"This bill will not only help beginning farmers get started in agriculture, but it will help them get started right by making conservation programs work for them," noted Traci Bruckner with the Center for Rural Affairs—an NSAC member based in Lyons, Nebraska. Bruckner continues: "It will also help them gain access to land by continuing the Conservation Reserve Program Transition Incentives Program, which helps beginners bring land that was enrolled in the Conservation Reserve Program back into production in a conservation-based manner."
Additional conservation provisions support reaffirming the existing cost-share differential and funding set-asides for beginning farmers in the Environmental Quality Incentives Program (EQIP) and the Conservation Stewardship Program (CSP), and to include a priority for beginning farmers in the Conservation Innovation Grant subprogram. The bill would also provide a priority for beginning farmers within FSA’s Conservation Loan program, which provides loans to producers to establish conservation practices and structures on their operation.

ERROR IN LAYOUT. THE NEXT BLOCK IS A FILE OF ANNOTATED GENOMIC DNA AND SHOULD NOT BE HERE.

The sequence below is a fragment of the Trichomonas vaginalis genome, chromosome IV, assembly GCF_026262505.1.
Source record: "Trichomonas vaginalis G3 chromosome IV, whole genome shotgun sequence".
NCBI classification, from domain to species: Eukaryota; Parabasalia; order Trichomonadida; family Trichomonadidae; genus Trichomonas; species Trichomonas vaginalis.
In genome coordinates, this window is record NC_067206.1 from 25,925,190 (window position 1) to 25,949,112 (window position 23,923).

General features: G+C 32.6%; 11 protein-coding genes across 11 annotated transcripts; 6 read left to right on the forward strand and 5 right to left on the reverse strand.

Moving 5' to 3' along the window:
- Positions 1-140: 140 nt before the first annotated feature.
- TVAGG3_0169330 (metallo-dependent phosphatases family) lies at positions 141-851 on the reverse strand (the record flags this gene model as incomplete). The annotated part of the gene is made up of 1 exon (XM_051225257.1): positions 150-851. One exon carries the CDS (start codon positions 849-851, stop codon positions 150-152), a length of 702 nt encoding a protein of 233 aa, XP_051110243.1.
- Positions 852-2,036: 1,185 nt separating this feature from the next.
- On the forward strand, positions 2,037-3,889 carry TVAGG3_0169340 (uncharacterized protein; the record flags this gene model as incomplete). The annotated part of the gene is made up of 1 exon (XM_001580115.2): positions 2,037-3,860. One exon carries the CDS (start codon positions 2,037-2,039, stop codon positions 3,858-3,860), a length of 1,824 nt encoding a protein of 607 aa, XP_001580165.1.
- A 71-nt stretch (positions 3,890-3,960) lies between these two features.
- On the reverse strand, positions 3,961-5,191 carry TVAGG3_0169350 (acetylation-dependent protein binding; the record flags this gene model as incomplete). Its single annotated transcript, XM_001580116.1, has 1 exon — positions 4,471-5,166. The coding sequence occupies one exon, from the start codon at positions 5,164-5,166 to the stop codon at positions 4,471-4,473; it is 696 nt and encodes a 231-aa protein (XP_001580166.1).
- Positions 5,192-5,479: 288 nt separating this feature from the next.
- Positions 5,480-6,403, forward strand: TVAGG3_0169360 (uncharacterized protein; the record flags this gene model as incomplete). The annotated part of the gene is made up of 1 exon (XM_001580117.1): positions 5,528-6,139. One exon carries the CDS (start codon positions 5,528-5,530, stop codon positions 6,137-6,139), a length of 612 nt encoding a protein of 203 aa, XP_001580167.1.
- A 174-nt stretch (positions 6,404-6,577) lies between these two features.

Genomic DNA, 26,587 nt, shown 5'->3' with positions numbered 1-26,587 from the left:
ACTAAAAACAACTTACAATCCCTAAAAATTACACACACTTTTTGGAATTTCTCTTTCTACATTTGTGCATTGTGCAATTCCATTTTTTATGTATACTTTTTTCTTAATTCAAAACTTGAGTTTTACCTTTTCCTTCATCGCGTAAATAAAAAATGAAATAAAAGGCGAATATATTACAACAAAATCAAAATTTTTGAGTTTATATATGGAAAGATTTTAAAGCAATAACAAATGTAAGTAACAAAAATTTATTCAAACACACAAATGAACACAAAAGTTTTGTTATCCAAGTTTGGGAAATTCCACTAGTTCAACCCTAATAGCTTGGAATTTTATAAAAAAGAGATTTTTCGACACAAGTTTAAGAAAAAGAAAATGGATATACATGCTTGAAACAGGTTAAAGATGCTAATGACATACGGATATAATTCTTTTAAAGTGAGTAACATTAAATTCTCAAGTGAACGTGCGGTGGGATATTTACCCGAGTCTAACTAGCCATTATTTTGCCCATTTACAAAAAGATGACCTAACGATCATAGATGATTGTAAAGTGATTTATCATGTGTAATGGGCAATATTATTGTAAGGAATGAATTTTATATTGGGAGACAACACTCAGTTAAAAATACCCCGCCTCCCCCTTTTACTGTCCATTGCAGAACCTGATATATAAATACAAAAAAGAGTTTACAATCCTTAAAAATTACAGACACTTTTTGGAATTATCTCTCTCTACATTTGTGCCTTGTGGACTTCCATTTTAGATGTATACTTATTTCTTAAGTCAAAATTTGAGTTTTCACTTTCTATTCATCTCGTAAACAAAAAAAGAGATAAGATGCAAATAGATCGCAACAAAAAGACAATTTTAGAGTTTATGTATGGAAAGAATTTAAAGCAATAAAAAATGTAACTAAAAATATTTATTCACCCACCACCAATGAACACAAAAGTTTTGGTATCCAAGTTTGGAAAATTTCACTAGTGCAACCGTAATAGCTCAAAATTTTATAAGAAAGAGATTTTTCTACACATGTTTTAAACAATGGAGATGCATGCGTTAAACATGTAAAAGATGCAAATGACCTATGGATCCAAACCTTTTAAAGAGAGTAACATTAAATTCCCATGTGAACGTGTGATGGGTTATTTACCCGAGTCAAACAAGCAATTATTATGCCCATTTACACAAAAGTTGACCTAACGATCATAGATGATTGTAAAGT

Beginning Farmer and Rancher Development Program
One of the most important provisions in this bill is a proposal to reauthorize and increase mandatory funding for the Beginning Farmer and Rancher Development Program (BFRDP) – a highly successful program first authorized in the 2008 farm bill, which provides competitive grants to a wide range of community-based training and education programs for beginning and socially disadvantaged farmers and ranchers. To date, BFRDP has funded 105 projects in 48 states and territories, including programs that assist with farm transition, provide technical assistance for beginning farmers, and offer financial and business training curriculum.
“Networking and connecting to farmers and others through community based [farmer training] programs was invaluable to helping us get started in farming,” said beginning farmer Katie Felland, who operates a farm that produces eggs, apples, pumpkins, berries and popcorn in Owatonna, Minnesota. “We hope to grow our farm in the future, and getting support and assistance from community groups, we know can be effective. That’s partly why this legislation makes sense—it provides community-based groups with the resources to work on local issues new farmers face.”